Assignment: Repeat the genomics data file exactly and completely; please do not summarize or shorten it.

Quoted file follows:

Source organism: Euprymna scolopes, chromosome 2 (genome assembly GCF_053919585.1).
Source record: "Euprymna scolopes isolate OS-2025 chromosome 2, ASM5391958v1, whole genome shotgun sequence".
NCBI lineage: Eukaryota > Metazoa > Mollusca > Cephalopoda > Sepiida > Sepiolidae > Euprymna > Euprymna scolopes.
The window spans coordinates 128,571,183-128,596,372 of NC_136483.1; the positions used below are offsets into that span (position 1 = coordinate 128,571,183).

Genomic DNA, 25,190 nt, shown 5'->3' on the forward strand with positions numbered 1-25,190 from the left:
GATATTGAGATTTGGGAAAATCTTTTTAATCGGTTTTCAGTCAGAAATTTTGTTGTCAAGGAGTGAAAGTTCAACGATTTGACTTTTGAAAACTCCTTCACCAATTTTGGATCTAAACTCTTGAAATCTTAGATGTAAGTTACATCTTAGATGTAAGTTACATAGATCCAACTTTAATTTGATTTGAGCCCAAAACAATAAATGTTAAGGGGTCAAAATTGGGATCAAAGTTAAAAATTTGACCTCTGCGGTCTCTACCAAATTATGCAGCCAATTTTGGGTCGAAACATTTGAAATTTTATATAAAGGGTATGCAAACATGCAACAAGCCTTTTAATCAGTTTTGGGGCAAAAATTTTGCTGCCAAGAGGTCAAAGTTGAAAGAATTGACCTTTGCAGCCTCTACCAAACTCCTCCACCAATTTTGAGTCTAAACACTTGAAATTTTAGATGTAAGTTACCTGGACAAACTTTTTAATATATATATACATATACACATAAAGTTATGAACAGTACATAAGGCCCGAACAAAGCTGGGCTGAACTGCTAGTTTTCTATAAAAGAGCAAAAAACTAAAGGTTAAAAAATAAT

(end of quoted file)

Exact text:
Source organism: Euprymna scolopes, chromosome 2 (genome assembly GCF_053919585.1).
Source record: "Euprymna scolopes isolate OS-2025 chromosome 2, ASM5391958v1, whole genome shotgun sequence".
NCBI lineage: Eukaryota > Metazoa > Mollusca > Cephalopoda > Sepiida > Sepiolidae > Euprymna > Euprymna scolopes.
The window spans coordinates 128,571,183-128,596,372 of NC_136483.1; the positions used below are offsets into that span (position 1 = coordinate 128,571,183).

Genomic DNA, 25,190 nt, shown 5'->3' on the forward strand with positions numbered 1-25,190 from the left:
GATATTGAGATTTGGGAAAATCTTTTTAATCGGTTTTCAGTCAGAAATTTTGTTGTCAAGGAGTGAAAGTTCAACGATTTGACTTTTGAAAACTCCTTCACCAATTTTGGATCTAAACTCTTGAAATCTTAGATGTAAGTTACATCTTAGATGTAAGTTACATAGATCCAACTTTAATTTGATTTGAGCCCAAAACAATAAATGTTAAGGGGTCAAAATTGGGATCAAAGTTAAAAATTTGACCTCTGCGGTCTCTACCAAATTATGCAGCCAATTTTGGGTCGAAACATTTGAAATTTTATATAAAGGGTATGCAAACATGCAACAAGCCTTTTAATCAGTTTTGGGGCAAAAATTTTGCTGCCAAGAGGTCAAAGTTGAAAGAATTGACCTTTGCAGCCTCTACCAAACTCCTCCACCAATTTTGAGTCTAAACACTTGAAATTTTAGATGTAAGTTACCTGGACAAACTTTTTAATATATATATACATATACACATAAAGTTATGAACAGTACATAAGGCCCGAACAAAGCTGGGCTGAACTGCTAGTTTTCTATAAAAGAGCAAAAAACTAAAGGTTAAAAAATAAT